"That next day I got to work. This was the final part of my audition. I had made it through to the semi-finals, you know, that part when the chairs have already spun around, so I did not want to get voted off. I was determined to stay. I came up with the concept  — party dresses, I think — secured a location — some bar or lounge in Midtown — and I booked the model and had the photographer all lined up ready to go. I spent the rest of that week getting my outfits together, meticulously mapping out each look and mood; this shoot was going to be spectacular. The morning of the shoot, the model was a no-show. I kept calling and calling the agency only to find out that the model had a family emergency and wasn't coming at all. 

"By then it was noon and the booker said, 'Well it's already late, so I'll send you whoever I have that’s free.' Not ideal, but neither was my anxiety level. When the model arrived an hour later, she didn't fit the clothes I had pre-planned and I had to quickly re-jigger the looks on the spot. A skill I would later realize was tantamount to being a good stylist. By 3 p.m., after hair and makeup and the model was dressed, we were finally ready for the first shot. I placed her into position, the photographer took two Polaroids — again, the days before digital — and half a roll of film, when his light fell forward, and smashed onto the floor into a small puddle of water, which short-circuited all the electricity.

"WTF, except in my head it was the explicit version and in all-caps. This can't be happening. When all was said and done and new equipment had arrived and the electricity restored, I had less than one hour to get all of my shots done before we were kicked out of the location because they had to open. Let's just say my finest moment was one I wanted to forget. After that shoot, I just waited to see what everyone at WWD had to say.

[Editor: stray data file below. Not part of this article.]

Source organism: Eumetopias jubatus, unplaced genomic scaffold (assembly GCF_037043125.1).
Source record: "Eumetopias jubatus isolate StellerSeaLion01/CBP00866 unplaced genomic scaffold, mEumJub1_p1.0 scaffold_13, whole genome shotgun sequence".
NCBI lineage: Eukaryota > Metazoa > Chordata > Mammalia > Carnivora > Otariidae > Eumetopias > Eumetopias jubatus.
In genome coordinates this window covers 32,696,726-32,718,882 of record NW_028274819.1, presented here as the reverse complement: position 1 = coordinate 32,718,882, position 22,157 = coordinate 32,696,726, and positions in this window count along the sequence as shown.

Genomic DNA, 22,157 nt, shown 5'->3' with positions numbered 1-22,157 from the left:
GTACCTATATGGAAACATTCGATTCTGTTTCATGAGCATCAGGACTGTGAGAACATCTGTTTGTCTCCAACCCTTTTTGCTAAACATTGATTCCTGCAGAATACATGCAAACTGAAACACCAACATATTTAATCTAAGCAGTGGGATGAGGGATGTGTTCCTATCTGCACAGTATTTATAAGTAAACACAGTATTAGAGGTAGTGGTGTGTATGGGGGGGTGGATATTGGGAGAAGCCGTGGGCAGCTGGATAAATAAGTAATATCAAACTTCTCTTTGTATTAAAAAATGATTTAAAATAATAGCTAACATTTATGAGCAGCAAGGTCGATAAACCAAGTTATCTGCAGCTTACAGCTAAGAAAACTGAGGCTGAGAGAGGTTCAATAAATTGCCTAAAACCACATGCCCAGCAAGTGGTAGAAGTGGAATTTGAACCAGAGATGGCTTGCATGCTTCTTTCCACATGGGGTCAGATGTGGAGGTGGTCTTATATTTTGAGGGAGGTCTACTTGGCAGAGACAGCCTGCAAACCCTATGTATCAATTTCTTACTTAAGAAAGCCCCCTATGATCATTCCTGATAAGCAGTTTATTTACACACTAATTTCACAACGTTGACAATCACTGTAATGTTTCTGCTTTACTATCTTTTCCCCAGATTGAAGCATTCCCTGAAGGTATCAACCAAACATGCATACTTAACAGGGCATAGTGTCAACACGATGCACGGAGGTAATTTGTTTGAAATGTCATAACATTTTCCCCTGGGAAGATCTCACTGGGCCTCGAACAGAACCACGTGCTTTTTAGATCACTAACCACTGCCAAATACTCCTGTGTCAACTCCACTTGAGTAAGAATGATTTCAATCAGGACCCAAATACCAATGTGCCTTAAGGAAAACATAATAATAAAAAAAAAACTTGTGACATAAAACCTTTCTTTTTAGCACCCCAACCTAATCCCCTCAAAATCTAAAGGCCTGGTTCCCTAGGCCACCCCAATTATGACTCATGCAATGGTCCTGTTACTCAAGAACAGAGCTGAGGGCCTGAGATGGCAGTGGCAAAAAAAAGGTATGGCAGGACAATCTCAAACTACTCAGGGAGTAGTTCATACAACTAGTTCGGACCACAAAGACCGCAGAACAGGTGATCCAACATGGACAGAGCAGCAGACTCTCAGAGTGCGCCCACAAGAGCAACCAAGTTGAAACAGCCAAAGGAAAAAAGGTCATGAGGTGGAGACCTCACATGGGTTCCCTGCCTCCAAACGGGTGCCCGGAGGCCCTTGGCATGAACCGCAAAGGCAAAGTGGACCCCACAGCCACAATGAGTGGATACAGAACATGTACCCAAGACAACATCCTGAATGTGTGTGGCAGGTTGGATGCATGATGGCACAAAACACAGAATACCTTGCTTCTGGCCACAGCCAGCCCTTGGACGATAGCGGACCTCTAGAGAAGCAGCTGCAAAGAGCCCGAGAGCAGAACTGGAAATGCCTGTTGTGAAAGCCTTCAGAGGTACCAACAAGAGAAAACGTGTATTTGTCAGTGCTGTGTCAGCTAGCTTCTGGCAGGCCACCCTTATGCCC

"I knew it wasn't about calling and complaining. The fashion industry — corporate America, in fact — isn't about excuses. Shit happens, you figure it out and you make it work. In years to come, all my bosses and co-workers would compliment me that I was the consummate problem-solver to making impossible things happen. I'd like to think that a no-show model and a close call with being electrocuted contributed to that.

"Long story short, I didn't get that job. 'The work just wasn't up to our standards,' I was told. I failed. So I cried. That ugly cry I talked about. My dream was just a mirage. After a day on the floor, I took a train home to Toronto. Maybe I wasn't meant to do this. 'Everything happens for a reason,' I told myself. But now, looking back, I'm glad that happened. While I was home I got a call from Condé Nast to come work with Polly Mellen at a brand new magazine called Allure. Polly was a legendary but tough editor who would go on to become an incredible mentor to me. And four years after that, ironically, I became a fashion editor at W, the biggest and hottest fashion magazine at the time... because of my training at Allure. And W — a sister publication of WWD — would never have given me that job had I started working at WWD. In that instance, I knew why I had to cry that day.